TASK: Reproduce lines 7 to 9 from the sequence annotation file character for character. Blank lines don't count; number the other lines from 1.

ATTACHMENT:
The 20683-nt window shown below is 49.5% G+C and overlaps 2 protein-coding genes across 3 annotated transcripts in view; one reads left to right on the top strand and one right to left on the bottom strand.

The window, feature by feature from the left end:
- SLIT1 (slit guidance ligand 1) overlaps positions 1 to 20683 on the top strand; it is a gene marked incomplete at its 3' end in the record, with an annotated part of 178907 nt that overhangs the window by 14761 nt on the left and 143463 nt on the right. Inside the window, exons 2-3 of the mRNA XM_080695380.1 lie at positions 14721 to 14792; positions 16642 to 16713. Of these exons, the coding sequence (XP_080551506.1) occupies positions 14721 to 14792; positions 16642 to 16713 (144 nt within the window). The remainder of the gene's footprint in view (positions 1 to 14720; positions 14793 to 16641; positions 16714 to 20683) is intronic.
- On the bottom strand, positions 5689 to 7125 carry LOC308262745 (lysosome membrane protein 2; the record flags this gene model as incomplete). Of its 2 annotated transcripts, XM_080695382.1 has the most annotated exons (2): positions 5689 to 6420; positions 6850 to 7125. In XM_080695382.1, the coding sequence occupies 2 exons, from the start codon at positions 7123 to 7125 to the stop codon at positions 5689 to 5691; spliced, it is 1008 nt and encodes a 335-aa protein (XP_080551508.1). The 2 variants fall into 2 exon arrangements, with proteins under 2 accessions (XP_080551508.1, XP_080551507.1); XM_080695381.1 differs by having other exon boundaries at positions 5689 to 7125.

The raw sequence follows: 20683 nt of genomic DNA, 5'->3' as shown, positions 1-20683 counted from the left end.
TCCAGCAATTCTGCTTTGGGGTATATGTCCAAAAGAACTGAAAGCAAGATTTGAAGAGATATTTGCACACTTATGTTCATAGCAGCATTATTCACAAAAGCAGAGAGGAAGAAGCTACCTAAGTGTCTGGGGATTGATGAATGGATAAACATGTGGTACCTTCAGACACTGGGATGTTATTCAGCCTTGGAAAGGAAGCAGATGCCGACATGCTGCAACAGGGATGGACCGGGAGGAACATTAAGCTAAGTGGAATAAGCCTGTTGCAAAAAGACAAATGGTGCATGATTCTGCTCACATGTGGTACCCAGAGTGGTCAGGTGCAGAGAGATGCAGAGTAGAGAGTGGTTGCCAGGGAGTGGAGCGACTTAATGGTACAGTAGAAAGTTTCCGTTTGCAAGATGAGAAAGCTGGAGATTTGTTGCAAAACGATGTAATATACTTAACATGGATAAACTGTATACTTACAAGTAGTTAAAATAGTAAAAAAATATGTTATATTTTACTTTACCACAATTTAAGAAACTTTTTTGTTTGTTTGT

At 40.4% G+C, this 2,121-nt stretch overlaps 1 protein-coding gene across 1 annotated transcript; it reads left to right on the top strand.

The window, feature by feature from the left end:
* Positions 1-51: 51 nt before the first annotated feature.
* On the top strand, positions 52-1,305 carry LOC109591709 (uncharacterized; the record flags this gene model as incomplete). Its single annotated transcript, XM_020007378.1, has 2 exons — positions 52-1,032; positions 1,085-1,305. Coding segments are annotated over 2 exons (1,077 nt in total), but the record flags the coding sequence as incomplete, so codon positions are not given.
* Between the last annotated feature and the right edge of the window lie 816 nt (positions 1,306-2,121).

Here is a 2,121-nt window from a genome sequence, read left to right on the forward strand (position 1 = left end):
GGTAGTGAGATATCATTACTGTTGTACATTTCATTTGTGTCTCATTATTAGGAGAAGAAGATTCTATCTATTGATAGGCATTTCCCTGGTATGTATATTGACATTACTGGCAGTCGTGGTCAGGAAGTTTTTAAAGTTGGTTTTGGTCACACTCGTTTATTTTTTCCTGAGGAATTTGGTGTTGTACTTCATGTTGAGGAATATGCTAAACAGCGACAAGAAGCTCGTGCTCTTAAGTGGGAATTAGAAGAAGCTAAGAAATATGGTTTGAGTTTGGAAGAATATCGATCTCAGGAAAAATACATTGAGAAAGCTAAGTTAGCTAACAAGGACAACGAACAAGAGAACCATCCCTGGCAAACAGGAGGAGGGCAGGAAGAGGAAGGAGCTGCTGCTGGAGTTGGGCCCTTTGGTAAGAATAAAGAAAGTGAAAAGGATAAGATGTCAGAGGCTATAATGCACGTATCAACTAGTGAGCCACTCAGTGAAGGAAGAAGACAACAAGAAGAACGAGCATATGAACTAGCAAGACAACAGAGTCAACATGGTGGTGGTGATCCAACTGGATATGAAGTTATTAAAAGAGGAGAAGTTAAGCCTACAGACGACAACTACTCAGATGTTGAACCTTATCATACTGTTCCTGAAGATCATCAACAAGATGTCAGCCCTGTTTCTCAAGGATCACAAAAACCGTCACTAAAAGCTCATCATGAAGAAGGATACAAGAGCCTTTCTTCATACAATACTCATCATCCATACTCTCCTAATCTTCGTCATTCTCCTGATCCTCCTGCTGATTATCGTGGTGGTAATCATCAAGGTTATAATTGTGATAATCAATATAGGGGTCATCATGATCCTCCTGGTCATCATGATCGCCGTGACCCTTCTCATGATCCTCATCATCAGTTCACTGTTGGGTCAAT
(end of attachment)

At 40.4% G+C, this 2,121-nt stretch overlaps 1 protein-coding gene across 1 annotated transcript; it reads left to right on the top strand.

The window, feature by feature from the left end:
* Positions 1-51: 51 nt before the first annotated feature.